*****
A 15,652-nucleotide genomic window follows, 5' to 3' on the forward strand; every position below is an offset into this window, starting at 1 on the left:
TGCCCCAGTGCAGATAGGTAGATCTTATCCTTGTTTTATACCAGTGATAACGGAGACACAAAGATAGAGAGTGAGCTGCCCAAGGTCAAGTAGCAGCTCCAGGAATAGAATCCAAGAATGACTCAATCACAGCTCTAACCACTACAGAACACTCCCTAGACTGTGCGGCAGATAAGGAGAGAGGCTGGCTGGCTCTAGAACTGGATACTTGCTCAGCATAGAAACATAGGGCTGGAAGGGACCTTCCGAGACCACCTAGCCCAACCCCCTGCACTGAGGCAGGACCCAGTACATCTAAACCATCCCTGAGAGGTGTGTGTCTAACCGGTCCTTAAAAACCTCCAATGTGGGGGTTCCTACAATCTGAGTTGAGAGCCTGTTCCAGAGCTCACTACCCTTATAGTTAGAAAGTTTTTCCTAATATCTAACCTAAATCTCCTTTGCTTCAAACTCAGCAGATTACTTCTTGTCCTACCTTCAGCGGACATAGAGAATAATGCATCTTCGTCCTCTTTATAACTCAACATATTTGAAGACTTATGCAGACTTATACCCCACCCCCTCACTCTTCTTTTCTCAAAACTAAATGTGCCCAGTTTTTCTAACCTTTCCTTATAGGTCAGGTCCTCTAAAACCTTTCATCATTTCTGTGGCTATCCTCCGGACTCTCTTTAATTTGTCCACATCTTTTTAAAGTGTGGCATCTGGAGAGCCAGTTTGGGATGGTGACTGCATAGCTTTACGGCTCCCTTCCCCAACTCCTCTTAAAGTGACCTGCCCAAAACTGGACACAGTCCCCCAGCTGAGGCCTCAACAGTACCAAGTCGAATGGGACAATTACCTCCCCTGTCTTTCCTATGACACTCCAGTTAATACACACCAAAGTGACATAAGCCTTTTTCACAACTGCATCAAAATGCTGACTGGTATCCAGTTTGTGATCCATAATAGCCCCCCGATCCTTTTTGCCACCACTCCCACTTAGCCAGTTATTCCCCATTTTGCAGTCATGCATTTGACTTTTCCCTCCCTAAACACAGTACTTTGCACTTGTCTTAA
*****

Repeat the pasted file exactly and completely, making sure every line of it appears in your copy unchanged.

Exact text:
A 15,652-nucleotide genomic window follows, 5' to 3' on the forward strand; every position below is an offset into this window, starting at 1 on the left:
TGCCCCAGTGCAGATAGGTAGATCTTATCCTTGTTTTATACCAGTGATAACGGAGACACAAAGATAGAGAGTGAGCTGCCCAAGGTCAAGTAGCAGCTCCAGGAATAGAATCCAAGAATGACTCAATCACAGCTCTAACCACTACAGAACACTCCCTAGACTGTGCGGCAGATAAGGAGAGAGGCTGGCTGGCTCTAGAACTGGATACTTGCTCAGCATAGAAACATAGGGCTGGAAGGGACCTTCCGAGACCACCTAGCCCAACCCCCTGCACTGAGGCAGGACCCAGTACATCTAAACCATCCCTGAGAGGTGTGTGTCTAACCGGTCCTTAAAAACCTCCAATGTGGGGGTTCCTACAATCTGAGTTGAGAGCCTGTTCCAGAGCTCACTACCCTTATAGTTAGAAAGTTTTTCCTAATATCTAACCTAAATCTCCTTTGCTTCAAACTCAGCAGATTACTTCTTGTCCTACCTTCAGCGGACATAGAGAATAATGCATCTTCGTCCTCTTTATAACTCAACATATTTGAAGACTTATGCAGACTTATACCCCACCCCCTCACTCTTCTTTTCTCAAAACTAAATGTGCCCAGTTTTTCTAACCTTTCCTTATAGGTCAGGTCCTCTAAAACCTTTCATCATTTCTGTGGCTATCCTCCGGACTCTCTTTAATTTGTCCACATCTTTTTAAAGTGTGGCATCTGGAGAGCCAGTTTGGGATGGTGACTGCATAGCTTTACGGCTCCCTTCCCCAACTCCTCTTAAAGTGACCTGCCCAAAACTGGACACAGTCCCCCAGCTGAGGCCTCAACAGTACCAAGTCGAATGGGACAATTACCTCCCCTGTCTTTCCTATGACACTCCAGTTAATACACACCAAAGTGACATAAGCCTTTTTCACAACTGCATCAAAATGCTGACTGGTATCCAGTTTGTGATCCATAATAGCCCCCCGATCCTTTTTGCCACCACTCCCACTTAGCCAGTTATTCCCCATTTTGCAGTCATGCATTTGACTTTTCCCTCCCTAAACACAGTACTTTGCACTTGTCTTAA